Peyman Milanfar, Ed., 490 pp., ISBN 978-1-4398-1930-2, CRC Press (2010), $153 hardcover.
Reviewed by Bruce H. Pillman, ITT Exelis Geospatial Systems, Rochester, New York.
This book serves as an introduction to the flourishing field of super-resolution imaging. It is a compiled volume, with different authors for each of its 14 chapters. While not having a strong outline or textbook format, the chapters group into several sections.
The first chapter is an introduction and historical review of the field by Yang and Huang. The authors of this chapter have a particularly good perspective on the field, since a paper by Tsai and Huang in 1984 is one of the earliest and most influential in the field.
Chapters 2, 3, 4, and 5 present different locally adaptive spatial approaches to super-resolution. Because the challenges of robust super-resolution are still not well in hand or easily surmounted, the variety of approaches helps illuminate the state of the art and gives the reader insight into different possibilities.
Chapters 6 and 7 address two of the difficult challenges with super-resolution. Chapter 6 addresses the problem of image registration, including in-depth discussion of aliasing in low-resolution images and how it impacts the registration problem. Chapter 7 considers spatially varying blur, a challenging problem avoided in most publications about super-resolution.
Chapters 8, 9, and 10 present several robust approaches to super-resolution. Chapter 8 presents a spatial approach that uses outlier rejection to improve robustness, while 9 and 10 present slightly different Bayesian approaches.
Chapter 11 presents machine-learning-based approaches to super-resolution, entirely avoiding the classical problem of explicit motion estimation.
Chapter 12 discusses application of super-resolution to multichannel images, an important topic in multi- or hyperspectral imaging.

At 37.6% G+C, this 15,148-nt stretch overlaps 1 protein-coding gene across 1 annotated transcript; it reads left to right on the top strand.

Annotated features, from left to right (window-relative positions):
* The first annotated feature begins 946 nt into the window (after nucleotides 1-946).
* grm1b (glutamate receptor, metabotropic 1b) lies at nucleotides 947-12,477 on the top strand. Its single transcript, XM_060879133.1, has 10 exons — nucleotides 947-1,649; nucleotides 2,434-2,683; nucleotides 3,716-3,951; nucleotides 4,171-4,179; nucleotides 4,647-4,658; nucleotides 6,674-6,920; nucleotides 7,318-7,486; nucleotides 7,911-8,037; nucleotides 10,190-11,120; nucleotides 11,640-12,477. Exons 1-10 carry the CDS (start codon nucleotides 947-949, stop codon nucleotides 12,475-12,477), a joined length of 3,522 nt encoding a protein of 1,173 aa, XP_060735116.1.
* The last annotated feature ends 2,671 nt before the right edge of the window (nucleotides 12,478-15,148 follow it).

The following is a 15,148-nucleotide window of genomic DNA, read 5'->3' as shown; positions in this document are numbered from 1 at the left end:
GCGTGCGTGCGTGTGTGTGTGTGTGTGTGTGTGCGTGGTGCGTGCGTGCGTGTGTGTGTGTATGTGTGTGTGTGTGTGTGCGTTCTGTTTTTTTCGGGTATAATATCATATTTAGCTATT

Chapter 13 presents a couple of medical applications of super-resolution, digital mammography and optical coherence tomography. These applications are interestingly different from the usual cases, for example, with a strikingly low signal-to-noise ratio in the low-resolution images for digital mammography. The techniques involved in making these applications work provide additional insight into the interactions between an application and a successful super-resolution algorithm.
Chapter 14 presents a discussion from one of the founders of a company based on super-resolution technology. It brings a slightly different perspective to the challenges of super-resolution, including a discussion about different user objectives to be achieved through use of super-resolution.
Overall, this book is a welcome contribution to the literature and one the reviewer will keep handy. The overall flow of the book is well thought out, and each chapter is well-organized and clearly written. The book has a good balance of depth and breadth, with many references for the reader seeking more depth. This book is especially good as an introduction to the field of super-resolution, giving a view of the development of the field as well as a view of the state of the art.
Bruce H. Pillman, Reviewer.
Bruce H. Pillman is an image scientist with ITT Exelis Geospatial Systems. Previously, he was a senior principal scientist in the Kodak Research Laboratories. He has experience with hybrid digital imaging systems (scanning film and prints) and digital cameras. His interests include modeling of quality for still images and video, image chain analysis and design, development of algorithms for automatic camera control, and image enhancement algorithms. He holds over 30 patents in digital imaging, focusing primarily on color digital cameras.